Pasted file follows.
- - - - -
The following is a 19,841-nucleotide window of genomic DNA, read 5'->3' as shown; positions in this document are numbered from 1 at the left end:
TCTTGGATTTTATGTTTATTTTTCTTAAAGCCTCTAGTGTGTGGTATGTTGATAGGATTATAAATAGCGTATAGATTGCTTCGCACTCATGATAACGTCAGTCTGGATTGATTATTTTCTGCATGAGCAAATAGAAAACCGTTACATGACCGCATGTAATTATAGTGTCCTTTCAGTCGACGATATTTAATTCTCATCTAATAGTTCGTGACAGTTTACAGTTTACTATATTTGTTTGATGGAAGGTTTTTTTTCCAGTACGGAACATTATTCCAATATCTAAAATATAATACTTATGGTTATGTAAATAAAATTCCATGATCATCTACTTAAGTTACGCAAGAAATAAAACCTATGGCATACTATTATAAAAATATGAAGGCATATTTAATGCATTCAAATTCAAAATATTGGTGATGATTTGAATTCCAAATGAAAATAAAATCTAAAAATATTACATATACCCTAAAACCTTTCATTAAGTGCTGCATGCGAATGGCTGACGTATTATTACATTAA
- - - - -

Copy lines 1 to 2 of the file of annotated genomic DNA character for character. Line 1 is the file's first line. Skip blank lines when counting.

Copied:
The following is a 19,841-nucleotide window of genomic DNA, read 5'->3' as shown; positions in this document are numbered from 1 at the left end:
TCTTGGATTTTATGTTTATTTTTCTTAAAGCCTCTAGTGTGTGGTATGTTGATAGGATTATAAATAGCGTATAGATTGCTTCGCACTCATGATAACGTCAGTCTGGATTGATTATTTTCTGCATGAGCAAATAGAAAACCGTTACATGACCGCATGTAATTATAGTGTCCTTTCAGTCGACGATATTTAATTCTCATCTAATAGTTCGTGACAGTTTACAGTTTACTATATTTGTTTGATGGAAGGTTTTTTTTCCAGTACGGAACATTATTCCAATATCTAAAATATAATACTTATGGTTATGTAAATAAAATTCCATGATCATCTACTTAAGTTACGCAAGAAATAAAACCTATGGCATACTATTATAAAAATATGAAGGCATATTTAATGCATTCAAATTCAAAATATTGGTGATGATTTGAATTCCAAATGAAAATAAAATCTAAAAATATTACATATACCCTAAAACCTTTCATTAAGTGCTGCATGCGAATGGCTGACGTATTATTACATTAA